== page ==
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McDonald’s ends a tough year on a strong note

The burger chain’s U.S. same-store sales rose 5.5% and finished positive for the year despite the pandemic.
McDonald's earnings
Photograph: Shutterstock

McDonald’s finished 2020 on a strong note, as the company’s marketing strategies turned out customers who flocked to the chain’s drive-thrus.

U.S. same-store sales rose 5.5% in the fourth quarter ended Dec. 31 and rose 0.4% for the full year, meaning an end-of-year surge thanks to a series of new product offerings and marketing moves helped the company recover sales lost because of the pandemic.

“2020 will be remembered as one of McDonald’s most challenging, yet inspiring, moments in our long history,” CEO Chris Kempczinski said in a statement.

The improvement continued into 2021, too. Executives said on Thursday that same-store sales in the U.S. are expected to be up in the “high single digits.” CFO Kevin Ozan said the month’s sales were helped by “consumers receiving stimulus checks.”

To be sure, the Chicago-based burger giant faced its challenges. Global same-store sales fell 1.3% in the fourth quarter as restrictions and a lack of drive-thrus in many international markets prevented the same sort of recovery the chain felt in the U.S. Global systemwide sales fell 7% to $93 billion.

Profitability was also challenged. Earnings per share fell 14% to $1.70, below investors’ expectations, and for the full year fell 20% to $6.31.

Much of that was due to McDonald’s heavy spending to keep stores from closing in the aftermath of the pandemic and to accelerate the chain’s recovery. The company spent $200 million on incremental marketing last year—spending that helped yield sales-boosting efforts such as the Travis Scott Meal, which helped sales surge in September.

Still, the end-of-year recovery made for the sixth straight year of positive same-store sales in the U.S., something that would have been almost unthinkable in March when states closed dining rooms and sales plunged.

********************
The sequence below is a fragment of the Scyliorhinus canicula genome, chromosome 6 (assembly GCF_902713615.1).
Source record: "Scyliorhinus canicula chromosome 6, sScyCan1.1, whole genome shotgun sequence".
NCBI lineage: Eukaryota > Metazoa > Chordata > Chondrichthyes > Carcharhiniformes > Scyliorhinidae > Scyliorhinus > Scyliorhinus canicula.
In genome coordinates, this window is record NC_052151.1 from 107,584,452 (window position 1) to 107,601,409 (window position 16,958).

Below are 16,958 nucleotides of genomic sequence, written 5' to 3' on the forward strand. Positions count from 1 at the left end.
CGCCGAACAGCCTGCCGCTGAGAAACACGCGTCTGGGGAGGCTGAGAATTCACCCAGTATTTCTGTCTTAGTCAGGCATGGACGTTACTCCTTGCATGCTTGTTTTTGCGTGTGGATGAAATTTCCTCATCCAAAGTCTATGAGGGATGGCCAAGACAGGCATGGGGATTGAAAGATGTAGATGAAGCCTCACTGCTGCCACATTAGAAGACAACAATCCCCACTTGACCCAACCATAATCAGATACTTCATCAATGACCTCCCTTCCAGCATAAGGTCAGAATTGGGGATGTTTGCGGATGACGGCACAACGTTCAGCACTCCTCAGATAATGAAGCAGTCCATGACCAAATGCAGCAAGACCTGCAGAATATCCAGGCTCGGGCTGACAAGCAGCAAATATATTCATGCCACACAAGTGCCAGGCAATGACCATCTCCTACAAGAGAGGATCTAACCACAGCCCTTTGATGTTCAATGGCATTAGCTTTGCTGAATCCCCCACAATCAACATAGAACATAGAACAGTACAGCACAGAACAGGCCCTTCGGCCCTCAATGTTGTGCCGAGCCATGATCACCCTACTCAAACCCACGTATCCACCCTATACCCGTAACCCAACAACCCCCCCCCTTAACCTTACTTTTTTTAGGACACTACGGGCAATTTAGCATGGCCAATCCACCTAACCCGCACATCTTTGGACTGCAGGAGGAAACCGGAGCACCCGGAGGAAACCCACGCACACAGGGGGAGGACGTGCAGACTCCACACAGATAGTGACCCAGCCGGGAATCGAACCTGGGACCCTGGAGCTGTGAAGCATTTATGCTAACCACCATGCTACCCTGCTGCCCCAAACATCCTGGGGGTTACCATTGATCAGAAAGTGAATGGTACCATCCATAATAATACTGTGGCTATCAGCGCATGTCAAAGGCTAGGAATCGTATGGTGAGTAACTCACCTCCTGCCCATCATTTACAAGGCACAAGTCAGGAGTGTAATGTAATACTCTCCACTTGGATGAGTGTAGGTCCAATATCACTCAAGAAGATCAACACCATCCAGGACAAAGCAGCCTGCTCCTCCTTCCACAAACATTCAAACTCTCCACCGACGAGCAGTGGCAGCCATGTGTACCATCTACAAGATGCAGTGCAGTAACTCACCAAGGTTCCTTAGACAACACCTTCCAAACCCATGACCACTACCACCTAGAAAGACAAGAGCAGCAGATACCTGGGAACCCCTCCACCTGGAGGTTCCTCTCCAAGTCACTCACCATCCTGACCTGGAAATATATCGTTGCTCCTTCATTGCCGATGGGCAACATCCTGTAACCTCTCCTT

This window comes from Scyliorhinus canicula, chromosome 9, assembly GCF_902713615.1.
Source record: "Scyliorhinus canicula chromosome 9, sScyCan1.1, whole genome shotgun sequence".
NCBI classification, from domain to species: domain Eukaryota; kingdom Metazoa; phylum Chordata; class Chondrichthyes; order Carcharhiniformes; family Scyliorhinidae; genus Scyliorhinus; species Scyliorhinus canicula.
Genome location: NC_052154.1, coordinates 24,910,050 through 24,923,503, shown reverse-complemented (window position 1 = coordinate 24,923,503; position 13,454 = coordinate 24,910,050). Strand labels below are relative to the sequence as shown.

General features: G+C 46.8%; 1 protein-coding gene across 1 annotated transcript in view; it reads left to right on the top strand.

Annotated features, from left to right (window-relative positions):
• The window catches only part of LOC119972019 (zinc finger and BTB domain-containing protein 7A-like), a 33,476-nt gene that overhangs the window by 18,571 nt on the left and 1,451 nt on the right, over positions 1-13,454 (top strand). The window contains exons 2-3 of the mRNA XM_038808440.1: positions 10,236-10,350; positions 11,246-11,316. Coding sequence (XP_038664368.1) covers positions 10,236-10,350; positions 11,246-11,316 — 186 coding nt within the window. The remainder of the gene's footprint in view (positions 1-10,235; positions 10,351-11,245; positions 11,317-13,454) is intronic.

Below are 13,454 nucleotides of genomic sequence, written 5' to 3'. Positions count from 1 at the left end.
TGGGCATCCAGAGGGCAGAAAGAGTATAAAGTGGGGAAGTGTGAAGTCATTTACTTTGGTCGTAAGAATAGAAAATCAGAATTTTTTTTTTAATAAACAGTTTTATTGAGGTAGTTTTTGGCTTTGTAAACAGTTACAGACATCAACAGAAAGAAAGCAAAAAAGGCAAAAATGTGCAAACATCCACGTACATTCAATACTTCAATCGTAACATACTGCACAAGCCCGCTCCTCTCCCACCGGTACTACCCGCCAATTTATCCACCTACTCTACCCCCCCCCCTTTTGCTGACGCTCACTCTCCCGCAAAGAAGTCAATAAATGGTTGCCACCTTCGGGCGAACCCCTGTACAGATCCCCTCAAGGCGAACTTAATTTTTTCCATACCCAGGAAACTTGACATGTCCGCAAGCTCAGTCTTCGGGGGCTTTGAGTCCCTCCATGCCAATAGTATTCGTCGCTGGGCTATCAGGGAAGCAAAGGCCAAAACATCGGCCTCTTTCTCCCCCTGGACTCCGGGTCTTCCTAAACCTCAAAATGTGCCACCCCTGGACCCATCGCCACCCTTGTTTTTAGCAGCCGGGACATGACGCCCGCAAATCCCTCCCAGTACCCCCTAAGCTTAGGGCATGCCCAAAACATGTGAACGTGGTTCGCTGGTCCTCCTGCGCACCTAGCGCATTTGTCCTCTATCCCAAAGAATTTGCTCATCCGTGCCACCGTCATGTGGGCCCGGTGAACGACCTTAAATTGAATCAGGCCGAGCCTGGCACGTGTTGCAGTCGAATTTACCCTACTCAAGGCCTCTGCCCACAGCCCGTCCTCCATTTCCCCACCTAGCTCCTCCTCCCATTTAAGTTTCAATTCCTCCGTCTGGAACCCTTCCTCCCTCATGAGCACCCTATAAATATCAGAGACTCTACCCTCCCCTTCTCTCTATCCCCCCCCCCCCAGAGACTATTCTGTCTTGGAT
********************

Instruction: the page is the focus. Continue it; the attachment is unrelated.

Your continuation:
What’s more, the company said its same-store sales were up last quarter in all dayparts, including breakfast, which had been among the most challenged dayparts during the pandemic as consumers worked from home, reducing key commuter traffic.

McDonald’s drive-thrus in the U.S. largely fueled the company’s comeback—its dining rooms were largely closed for most of 2020 even after states allowed them to reopen. Even before the pandemic, 70% of the chain’s sales came through that lane.

McDonald’s did finish the year with fewer U.S. locations as it more aggressively closed locations that no longer fit with its business model, such as some urban locations or stores inside of Walmart retailers. The company closed a net of 164 restaurants in 2020 and now operates 13,682 in its home market.

But it added more than 500 worldwide as the company continued to open restaurants in many international markets, especially China, where it opened 400 restaurants. McDonald’s now operates 39,198 restaurants worldwide.

Franchisees, meanwhile, made more money. Operator cashflow in the U.S. last year hit an all-time high, Kempczinski said, increasing by nearly $40,000 per store. Over the last three years, he said, they’ve increased more than $100,000.

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